The plan envisioned the Japanese “Defense Forces” (those deployed ashore) to make every effort to annihilate the enemy on the beaches. Should the enemy succeed in landing, the Defense Forces would “fight to the death” and prevent the enemy from capturing and using nearby airfields. Combined Fleet HQ also contemplated bringing in troop reinforcements for a counter-landing operation aimed to crush enemy amphibious forces. This effort would be synchronized with the heavy surface forces’ penetration of Leyte Gulf.
The original plan of Combined Fleet HQ contemplated that the First Diversionary Attack Force (7 BBs, 12 CAs, 3 CLs, and 20 DDs), in cooperation with Base Air Forces, would decisively engage the enemy surface force opposing its advance, then destroy enemy transports and troops at the landing objective area. Its secondary task was to destroy damaged enemy carrier forces. Reportedly, tactical factors essential for success were intentionally ignored in planning the employment of the First Diversionary Attack Force in the Sho-1 Operation. Also, no proper evaluation had been made of potential enemy strength in the area.
In the next evolution of the Sho-1/-2 plans, completed in early September, Combined Fleet HQ envisaged that the Mobile Force, Main Body (4 CVs, 3 CVLs, 2 BBs/XCVs, 1 XCV, 2 CLs, 9 DDs), and the Second Diversionary Attack Force (2 CAs, 1 CL, 7 DDs) would support the First Diversionary Attack Force penetration of Leyte Gulf by diverting enemy carrier forces to the north. These two forces would reach a position northeast of the Philippines by X-1 or X-2 Day, then attack enemy carrier forces and try to disrupt the enemy’s “rear supply forces.” Their movements would be coordinated with those of the First Diversionary Attack Force. Ozawa was well aware that his force, with its inadequately trained carrier pilots, wasn’t strong enough to conduct mobile operations. Hence, he insisted that the strength of his force should be reduced to the minimum necessary to successfully carry out the feint in the north. The new variant of the plan envisaged strengthening of the First Diversionary Attack Force by attaching to it one CarDiv as well as BatDiv 2 and DesRon 10. After CarDiv 1 became ready for combat (end of December), it would be incorporated into the Mobile Force, Main Body (or possibly the Second Diversionary Attack Force).
Combined Fleet HQ’s planners contemplated the employment of all Japanese submarines only in case of the activation of the Sho-1/-2 plans. Their principal mission would be then to “intercept” the enemy and obtain control of the invasion area.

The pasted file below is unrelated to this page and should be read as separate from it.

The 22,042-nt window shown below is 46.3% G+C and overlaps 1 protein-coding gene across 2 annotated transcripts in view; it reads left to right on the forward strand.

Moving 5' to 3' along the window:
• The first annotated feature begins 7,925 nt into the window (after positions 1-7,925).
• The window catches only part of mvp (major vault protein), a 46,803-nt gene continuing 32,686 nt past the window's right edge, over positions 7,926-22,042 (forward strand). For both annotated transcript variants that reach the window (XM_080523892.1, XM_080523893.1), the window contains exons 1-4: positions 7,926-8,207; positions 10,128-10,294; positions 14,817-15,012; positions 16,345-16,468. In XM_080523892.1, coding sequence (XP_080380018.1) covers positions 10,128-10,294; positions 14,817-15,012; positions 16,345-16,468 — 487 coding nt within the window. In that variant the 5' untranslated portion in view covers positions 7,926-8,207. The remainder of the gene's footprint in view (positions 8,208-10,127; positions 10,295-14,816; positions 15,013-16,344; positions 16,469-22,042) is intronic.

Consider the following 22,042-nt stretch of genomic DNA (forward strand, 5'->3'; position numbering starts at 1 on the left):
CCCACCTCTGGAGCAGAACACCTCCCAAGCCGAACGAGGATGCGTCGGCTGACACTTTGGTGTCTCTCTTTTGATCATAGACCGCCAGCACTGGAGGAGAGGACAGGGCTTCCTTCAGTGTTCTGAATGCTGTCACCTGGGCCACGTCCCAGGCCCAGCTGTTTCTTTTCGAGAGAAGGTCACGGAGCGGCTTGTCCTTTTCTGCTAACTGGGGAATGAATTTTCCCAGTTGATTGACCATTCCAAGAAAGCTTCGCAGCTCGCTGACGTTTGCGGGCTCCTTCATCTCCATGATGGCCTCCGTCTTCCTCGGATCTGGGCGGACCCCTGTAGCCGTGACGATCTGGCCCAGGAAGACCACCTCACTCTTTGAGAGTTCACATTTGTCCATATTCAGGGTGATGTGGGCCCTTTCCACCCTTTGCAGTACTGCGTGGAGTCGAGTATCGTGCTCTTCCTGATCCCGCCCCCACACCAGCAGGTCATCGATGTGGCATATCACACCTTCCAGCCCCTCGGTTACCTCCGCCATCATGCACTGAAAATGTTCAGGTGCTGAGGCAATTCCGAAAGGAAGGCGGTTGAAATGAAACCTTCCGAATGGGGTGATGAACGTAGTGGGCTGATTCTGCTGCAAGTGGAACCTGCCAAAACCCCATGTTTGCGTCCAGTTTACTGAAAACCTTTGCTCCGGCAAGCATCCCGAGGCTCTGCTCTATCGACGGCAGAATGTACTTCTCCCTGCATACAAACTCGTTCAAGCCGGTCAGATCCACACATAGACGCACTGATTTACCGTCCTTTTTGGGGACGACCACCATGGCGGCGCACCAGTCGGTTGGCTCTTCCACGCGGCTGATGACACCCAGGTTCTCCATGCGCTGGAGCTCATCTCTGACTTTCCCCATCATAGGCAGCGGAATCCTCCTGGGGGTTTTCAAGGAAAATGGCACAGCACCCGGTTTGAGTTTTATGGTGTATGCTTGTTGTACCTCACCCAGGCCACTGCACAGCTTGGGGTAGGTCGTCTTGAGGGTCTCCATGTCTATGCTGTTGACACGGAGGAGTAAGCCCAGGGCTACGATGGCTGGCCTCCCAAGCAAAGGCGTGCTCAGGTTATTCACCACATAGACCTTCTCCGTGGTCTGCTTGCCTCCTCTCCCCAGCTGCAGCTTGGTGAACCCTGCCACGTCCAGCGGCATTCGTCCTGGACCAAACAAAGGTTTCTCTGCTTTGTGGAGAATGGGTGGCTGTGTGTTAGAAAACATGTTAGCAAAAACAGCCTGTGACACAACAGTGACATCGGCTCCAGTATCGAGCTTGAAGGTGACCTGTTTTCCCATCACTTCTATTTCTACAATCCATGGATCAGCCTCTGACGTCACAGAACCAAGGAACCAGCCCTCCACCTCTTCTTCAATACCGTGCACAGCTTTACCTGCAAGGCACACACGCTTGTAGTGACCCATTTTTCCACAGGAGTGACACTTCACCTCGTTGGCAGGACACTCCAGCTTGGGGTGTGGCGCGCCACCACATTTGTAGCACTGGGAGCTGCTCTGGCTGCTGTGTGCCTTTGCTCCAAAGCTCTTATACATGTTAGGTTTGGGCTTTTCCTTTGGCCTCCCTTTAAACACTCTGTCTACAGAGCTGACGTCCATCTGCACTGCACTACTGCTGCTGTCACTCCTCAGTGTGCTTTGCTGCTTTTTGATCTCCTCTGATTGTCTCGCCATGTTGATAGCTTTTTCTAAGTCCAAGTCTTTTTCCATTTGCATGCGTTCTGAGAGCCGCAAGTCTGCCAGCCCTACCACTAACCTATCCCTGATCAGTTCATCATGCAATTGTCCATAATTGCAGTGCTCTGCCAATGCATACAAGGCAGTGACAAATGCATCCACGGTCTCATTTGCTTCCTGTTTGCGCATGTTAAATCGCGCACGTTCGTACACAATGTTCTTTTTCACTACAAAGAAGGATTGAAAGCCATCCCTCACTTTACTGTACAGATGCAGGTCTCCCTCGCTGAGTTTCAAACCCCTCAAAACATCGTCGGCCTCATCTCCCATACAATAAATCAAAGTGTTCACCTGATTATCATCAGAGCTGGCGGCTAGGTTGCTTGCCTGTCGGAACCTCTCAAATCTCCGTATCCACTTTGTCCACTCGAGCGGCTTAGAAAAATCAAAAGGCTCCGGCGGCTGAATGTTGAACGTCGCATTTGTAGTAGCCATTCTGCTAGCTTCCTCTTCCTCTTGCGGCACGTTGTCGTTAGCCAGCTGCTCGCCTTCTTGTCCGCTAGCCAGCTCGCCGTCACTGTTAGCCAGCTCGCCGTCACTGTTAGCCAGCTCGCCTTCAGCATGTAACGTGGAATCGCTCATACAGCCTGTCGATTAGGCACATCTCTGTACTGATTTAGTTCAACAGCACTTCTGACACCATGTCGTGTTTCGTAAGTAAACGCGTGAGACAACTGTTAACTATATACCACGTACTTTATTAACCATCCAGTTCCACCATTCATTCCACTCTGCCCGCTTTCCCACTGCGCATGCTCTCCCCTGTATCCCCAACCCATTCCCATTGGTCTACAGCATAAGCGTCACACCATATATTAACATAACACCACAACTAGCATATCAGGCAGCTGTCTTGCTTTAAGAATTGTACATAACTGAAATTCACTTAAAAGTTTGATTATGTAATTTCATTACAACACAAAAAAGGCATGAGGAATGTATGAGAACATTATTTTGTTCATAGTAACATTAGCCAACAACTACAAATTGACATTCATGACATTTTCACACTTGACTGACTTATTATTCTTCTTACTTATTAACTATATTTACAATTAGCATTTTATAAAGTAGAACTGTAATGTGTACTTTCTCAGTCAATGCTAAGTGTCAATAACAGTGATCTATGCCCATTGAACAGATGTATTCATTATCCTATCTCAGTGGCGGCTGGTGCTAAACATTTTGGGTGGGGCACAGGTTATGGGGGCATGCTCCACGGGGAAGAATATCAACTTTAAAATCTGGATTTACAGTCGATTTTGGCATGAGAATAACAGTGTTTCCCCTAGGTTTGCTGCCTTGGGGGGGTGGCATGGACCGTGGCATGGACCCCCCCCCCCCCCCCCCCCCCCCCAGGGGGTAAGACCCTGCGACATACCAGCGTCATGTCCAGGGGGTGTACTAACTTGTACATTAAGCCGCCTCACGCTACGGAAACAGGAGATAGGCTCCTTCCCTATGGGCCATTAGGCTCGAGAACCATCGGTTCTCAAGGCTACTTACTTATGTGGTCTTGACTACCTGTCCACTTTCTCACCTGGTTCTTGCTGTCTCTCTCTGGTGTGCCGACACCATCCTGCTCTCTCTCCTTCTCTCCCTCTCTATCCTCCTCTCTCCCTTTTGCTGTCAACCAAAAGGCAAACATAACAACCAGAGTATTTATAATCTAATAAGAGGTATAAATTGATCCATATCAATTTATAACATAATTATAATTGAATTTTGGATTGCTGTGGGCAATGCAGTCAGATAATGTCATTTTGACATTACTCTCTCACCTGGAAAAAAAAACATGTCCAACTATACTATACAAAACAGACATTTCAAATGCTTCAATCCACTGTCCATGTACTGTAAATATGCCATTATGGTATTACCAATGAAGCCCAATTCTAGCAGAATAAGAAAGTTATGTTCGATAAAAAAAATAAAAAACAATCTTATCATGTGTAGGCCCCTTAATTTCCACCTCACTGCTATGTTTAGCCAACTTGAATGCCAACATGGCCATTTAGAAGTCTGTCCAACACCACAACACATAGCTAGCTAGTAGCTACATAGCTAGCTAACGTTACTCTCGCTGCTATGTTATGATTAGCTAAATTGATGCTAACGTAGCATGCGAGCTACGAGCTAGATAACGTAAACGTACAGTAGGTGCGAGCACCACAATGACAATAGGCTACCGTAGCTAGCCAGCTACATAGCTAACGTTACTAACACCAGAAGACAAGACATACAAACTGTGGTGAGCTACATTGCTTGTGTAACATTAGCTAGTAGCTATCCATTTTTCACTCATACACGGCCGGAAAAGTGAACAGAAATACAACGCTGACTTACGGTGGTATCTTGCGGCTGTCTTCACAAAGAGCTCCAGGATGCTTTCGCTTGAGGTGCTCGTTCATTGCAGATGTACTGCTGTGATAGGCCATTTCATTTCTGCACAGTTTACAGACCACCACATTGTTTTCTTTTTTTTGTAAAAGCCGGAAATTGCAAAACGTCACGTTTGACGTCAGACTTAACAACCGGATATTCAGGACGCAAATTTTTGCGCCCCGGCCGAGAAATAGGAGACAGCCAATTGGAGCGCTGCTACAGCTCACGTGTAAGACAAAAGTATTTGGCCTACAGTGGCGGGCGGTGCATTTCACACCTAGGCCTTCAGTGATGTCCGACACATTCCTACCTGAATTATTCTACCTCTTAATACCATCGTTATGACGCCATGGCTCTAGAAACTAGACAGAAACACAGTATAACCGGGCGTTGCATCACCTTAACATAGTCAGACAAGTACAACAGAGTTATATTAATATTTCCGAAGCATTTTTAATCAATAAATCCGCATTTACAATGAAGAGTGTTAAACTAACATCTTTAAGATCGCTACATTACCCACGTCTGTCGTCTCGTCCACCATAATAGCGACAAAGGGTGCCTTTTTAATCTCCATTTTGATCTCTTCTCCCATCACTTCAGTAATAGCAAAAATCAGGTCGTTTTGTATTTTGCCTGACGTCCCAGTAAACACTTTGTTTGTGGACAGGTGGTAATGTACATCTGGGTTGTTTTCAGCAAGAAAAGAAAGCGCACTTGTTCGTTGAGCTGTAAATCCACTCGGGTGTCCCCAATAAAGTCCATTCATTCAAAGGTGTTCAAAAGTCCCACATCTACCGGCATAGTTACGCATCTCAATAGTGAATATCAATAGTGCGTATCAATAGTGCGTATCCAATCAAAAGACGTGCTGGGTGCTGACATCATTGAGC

For logistical support, two groups of supply ships were assigned to the First Diversionary Attack Force: the First Supply Force, with eight tankers and two coastal defense ships, deployed in the Singapore-Brunei area; and the Second Supply Force, with five tankers and one coastal defense ship, deployed at Sam-Urucan and Singapore-Bako areas. However, only one tanker (then based at Sana, Hainan) was capable of refueling at sea. The supply group for Ozawa’s force was not established until 18 October.
Combined Fleet HQ contemplated that in case of the activation of the Sho-1, the Sixth Base Air Force would redeploy a major part of its forces from the bases on Kyushu to southern Formosa or the northern Philippines. Part of the 8th Air Division would be moved to the Philippines. If the Sho-2 plan were activated, a major part of the 8th Air Division (minus search aircraft) would be dispersed to Kyushu and Taiwan to avoid initial enemy attacks. For the Sho-2 operation, the Sixth Base Air Force would control the Fifth Base Air Force in the Philippines, a major part of the Seventh Base Air Force in Kyushu, and the T-Attack Force initially deployed on Kyushu.
According to the original plans for Sho-1/-2, if the enemy attacked objectives in the decisive battle area, the Fifth and Sixth Base Air Forces would wait on the approach of the invasion forces, drawing the major part of the enemy’s strength as near as possible, and on X-1 Day decisively engage enemy forces in cooperation with other naval forces and the Army Air Forces. The priority targets for the Base Air Forces were enemy carriers followed by amphibious forces. In case Sho-1 and Sho-2 were simultaneously activated, the Sixth Base Force would engage and destroy enemy carrier forces in the Nansei Shoto, followed by those operating off Formosa. Afterward, the decisive battle would be fought in the Philippines.